Boxing for Kids: A Guide

What do they do in a kids boxing class? What are the benefits of boxing for kids? Can you get kids boxing gloves?

Like with any activity your for your child, the first three questions are:

  • Are you qualified?
  • Are you insured?
  • Can you prove it?

As parents and guardians, it can be both exciting and nerve wracking letting your children try something new, and boxing is no different.

Boxing offers kids a range of benefits from physical and mental health to socialising with others their own age who share a similar interest.

Young boy with red boxing hand wraps pushes himself through a press-up.
Good exercise, self-discipline and self-defence. Push-ups are one of the many different exercises in boxing training.

Any reservations you might have for allowing your son or daughter to pick up a pair of kids boxing gloves is understandable. Parents can be judged for allowing their children to take up boxing at a young age. However when you dig a little deeper, the stigma around kids boxing dissipates.

Reality Check.

  • Boxing is a very controlled contact sport
  • Kids are being supervised by professionals at all times
  • Teaching boxing to kids isn’t professional boxing for entertainment
  • Boxing coaches make boxing fun for kids in training
  • Safety is the main priority for boxing coaches
  • The majority of training takes place outside the ring
  • Protective gear is often mandatory
  • Sparring is about learning new techniques, not punching your opponent as hard possible

Also, when you know your child will be looked after by professional, experienced coaches and in a safe environment…

Boxing is so much fun.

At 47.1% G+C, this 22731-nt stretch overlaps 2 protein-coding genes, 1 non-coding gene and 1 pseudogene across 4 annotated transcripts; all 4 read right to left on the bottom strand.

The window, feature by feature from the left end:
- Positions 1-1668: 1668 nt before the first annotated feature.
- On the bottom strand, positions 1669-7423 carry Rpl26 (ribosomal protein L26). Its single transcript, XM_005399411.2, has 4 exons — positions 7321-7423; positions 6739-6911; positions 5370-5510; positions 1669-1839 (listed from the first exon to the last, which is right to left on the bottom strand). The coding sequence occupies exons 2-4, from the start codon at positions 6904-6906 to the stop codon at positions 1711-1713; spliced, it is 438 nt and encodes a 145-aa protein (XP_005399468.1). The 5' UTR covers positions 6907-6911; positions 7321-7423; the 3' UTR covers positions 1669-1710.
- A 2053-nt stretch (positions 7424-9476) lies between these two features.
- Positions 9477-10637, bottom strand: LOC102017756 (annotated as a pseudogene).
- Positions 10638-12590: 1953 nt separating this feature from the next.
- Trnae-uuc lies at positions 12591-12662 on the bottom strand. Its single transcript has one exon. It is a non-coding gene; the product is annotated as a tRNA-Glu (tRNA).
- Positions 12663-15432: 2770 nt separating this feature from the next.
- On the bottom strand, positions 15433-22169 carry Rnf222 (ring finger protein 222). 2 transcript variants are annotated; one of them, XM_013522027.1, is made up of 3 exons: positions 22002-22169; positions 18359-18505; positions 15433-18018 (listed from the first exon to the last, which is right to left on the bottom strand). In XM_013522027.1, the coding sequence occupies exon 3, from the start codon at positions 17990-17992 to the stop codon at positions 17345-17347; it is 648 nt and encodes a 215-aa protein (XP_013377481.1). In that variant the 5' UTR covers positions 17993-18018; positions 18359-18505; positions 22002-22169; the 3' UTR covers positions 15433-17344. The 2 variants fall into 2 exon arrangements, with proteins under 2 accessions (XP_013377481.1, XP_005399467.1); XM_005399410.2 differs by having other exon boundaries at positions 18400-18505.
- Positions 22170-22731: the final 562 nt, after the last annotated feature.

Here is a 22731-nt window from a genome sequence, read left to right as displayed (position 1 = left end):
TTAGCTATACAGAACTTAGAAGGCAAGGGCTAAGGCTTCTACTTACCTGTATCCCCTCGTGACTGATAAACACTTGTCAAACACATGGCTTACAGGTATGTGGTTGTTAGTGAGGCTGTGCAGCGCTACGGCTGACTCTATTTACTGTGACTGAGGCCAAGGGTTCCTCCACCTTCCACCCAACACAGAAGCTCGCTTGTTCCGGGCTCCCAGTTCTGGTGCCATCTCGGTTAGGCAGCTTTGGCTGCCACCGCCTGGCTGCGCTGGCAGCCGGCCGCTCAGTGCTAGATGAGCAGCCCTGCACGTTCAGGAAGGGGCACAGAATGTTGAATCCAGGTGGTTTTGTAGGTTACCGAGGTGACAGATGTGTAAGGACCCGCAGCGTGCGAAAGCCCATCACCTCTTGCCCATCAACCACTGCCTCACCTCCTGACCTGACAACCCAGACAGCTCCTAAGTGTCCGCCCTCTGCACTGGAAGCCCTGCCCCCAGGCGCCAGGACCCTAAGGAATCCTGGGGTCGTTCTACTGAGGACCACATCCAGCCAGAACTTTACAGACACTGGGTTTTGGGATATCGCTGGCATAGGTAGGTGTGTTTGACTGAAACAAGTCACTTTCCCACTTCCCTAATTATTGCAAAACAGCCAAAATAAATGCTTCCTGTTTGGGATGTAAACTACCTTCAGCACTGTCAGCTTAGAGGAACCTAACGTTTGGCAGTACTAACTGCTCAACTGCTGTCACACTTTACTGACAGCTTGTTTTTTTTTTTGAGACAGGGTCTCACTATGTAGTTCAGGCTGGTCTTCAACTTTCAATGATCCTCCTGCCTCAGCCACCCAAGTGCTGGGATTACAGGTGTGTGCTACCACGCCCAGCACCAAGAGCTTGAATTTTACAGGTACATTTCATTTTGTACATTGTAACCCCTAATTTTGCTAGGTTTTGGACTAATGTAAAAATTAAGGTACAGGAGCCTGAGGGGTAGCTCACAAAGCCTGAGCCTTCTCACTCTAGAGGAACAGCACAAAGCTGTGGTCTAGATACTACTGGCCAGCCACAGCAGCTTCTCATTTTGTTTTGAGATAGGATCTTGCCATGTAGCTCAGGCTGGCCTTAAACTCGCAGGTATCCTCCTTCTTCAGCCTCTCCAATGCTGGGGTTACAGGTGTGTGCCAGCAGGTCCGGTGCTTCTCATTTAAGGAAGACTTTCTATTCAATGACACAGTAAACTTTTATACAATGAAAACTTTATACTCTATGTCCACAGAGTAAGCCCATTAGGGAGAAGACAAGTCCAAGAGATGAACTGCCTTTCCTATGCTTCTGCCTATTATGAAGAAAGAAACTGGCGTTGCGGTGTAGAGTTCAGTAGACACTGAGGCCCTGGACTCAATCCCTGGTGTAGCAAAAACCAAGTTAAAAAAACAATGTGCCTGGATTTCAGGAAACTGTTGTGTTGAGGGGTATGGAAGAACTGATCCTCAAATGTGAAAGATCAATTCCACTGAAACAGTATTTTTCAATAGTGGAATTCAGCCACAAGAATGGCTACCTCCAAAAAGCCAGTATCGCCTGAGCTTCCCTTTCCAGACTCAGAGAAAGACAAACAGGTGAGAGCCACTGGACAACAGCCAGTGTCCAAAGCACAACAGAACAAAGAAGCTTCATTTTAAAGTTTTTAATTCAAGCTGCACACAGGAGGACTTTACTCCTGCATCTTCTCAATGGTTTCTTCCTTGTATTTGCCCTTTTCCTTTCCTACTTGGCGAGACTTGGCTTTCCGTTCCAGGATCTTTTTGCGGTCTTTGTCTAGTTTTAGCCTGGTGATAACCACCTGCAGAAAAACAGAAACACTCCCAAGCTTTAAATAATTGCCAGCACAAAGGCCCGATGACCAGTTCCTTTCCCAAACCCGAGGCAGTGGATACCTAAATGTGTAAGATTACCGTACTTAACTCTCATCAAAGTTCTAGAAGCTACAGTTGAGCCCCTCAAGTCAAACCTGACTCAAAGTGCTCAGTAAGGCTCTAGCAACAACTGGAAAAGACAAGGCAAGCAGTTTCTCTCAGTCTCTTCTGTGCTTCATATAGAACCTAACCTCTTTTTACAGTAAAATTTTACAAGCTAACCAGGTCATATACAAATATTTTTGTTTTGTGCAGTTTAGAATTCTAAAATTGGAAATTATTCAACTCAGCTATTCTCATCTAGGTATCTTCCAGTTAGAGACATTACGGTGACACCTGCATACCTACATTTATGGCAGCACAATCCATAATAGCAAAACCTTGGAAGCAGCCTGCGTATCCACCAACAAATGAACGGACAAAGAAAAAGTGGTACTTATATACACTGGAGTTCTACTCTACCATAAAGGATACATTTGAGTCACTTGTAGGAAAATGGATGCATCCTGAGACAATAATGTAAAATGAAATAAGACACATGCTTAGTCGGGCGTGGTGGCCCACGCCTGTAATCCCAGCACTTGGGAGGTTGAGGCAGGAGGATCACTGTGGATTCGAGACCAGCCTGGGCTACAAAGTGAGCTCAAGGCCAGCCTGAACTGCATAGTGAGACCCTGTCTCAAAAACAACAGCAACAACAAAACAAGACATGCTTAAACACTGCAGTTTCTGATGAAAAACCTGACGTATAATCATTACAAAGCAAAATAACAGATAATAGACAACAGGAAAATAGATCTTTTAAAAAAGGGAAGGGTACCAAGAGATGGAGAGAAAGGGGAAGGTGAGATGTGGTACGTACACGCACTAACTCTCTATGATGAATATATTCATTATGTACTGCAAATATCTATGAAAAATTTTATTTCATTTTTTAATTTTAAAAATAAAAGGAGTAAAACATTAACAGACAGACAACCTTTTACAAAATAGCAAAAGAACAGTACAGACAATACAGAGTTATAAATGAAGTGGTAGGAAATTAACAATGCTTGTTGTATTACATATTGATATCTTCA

And it’s a great way for kids to learn a new set of skills, get fit and develop dicipline and confidence.

Young boys in a line at a boxing gym shadow boxing and copying instructor.
At a younger age, boxing in taught in groups which makes it social.

Physical Health Benefits of Boxing For Kids

See our health benefits of boxing for a thorough read. In essence, boxing:

  1. Improves general cardiovascular fitness
  2. Improves hand-eye coordination
  3. Trains balance, agility and footwork
  4. Prevents/tackles child obesity
  5. Builds upper body strength

Mental Health Benefits of Boxing For Kids

The great psychological impacts of boxing include:

  1. Improved confidence (finding inner strength)
  2. Learning discipline and respect
  3. Building character (cliche but true)
  4. Developing Emotional Control
  5. Improving mental focus

These amazing benefits boxing can have on a child’s health are transferable to other aspects of school, other sports clubs and personal development.

Boxing is also a very social sport with an open and caring community to match.

Young female boxer is sitting in the gym next to her mother while she helps her put on her boxing gloves. The mother is smiling happily, clearly proud of her young daughter.
Would your daughter be interested in boxing?

Gyms are usually brilliant and can provide you with boxing gloves and protective equipment, if needed. Moving on to the kids boxing classes, we’ve prepared you with some rough guidelines so you know what to expect.

What happens in a boxing class for kids?

When you find a boxing gym that has classes especially for kids they are often separated in the following age groups. See an examples of kids boxing classes. See how they might change depending on the age group of the class:

Tiny Boxers, 3 – 4 year olds

(example class)

  • For young students to play lots of non-contact, fun, sports specific games.
  • They will learn about technique and fitness.
  • Parents are encouraged to join in by holding pads and kick shields.
  • Maximum 10 tiny boxers a class.